UNIDENTIFIED FEMALE:  Senator Elizabeth Warren!

WARREN:  Thank you, thank you.


REID:  And for more on what we heard today, I am joined by Democratic strategist Tara Dowdell and Democratic Strategist Aisha Moody-Mills, a fellow at Harvard University`s Institute of Politics.

Ladies, I`ve been saying to friends that this -- what this race needed was sort of a Lord of the Rings moment, an Arya Stark moment, a moment when one of these candidates breaks out and rallies the troops to say that Democrats, darn it, can win this.

Elizabeth Warren had that moment in front of that crowd.  The crowd loved her from the moment she walked out until the moment she left that stage.  That story was riveting.  I thought that she had the strongest day.  What did you guys make of it?  Let me start with you, Aisha.

AISHA MOODIE-MILLS, FELLOW, HARVARD INSTITUTE OF POLITICS:  Yeah, so we have long known that Elizabeth Warren was the smartest person in the room, and that Elizabeth Warren has a plan.  Today, she showed us that she also has deep empathy and a real deep grasp of the structural  inequalities that are race-based that affect our communities.  I think that she hit it out of the park.  I feel her.  I feel like she can hold us in the palm of her hand.  She can fight for us, because she feels us, and that is why everyone there was so thrilled and excited to hear from her.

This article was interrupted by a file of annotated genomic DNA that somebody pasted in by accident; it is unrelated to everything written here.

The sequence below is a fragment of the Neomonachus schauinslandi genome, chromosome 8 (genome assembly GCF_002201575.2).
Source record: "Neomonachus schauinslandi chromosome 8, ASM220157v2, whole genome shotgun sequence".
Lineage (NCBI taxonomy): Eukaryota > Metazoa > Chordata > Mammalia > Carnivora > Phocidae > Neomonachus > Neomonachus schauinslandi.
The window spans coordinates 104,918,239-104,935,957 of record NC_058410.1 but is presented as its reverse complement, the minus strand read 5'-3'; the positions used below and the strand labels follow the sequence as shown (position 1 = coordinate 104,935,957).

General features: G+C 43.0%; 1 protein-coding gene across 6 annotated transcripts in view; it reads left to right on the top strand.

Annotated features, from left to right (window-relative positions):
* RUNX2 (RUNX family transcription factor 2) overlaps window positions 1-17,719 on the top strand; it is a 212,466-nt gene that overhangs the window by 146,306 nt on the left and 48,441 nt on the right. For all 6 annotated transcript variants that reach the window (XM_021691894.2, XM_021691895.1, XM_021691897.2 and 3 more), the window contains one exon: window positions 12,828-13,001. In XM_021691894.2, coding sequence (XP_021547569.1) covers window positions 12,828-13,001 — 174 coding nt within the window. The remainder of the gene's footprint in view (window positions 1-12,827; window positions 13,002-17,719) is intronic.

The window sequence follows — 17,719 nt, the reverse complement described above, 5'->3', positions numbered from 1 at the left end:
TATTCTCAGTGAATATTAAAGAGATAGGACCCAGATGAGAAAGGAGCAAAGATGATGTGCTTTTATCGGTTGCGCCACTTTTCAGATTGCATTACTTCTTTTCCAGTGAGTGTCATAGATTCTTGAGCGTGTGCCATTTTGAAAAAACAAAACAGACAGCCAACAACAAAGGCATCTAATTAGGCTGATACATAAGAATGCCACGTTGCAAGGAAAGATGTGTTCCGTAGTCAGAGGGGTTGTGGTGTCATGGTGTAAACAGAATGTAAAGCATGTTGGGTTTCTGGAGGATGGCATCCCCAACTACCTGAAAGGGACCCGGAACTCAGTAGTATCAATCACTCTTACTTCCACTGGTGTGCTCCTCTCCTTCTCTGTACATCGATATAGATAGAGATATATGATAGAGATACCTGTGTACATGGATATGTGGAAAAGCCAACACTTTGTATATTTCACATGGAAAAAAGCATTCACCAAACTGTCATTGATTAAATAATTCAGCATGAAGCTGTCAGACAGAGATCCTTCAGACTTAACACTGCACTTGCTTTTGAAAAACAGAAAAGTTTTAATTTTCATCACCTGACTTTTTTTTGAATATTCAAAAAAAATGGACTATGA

Everyone else at that forum, particularly the men, in my opinion, missed an opportunity to really connect with people.  And she connected with our souls.  It was powerful.

REID:  And, you know, Tara, it`s interesting, because it`s a She the People forum, right.  And so the obvious kind of natural advantage went to the women.  Kamala Harris also as soon as she walked out, all of her soarors (ph) were in the audience, you know, could hear them skee weeing (ph) in the audience.  So, she had like a natural base in that crowd as well.  And I think did really well.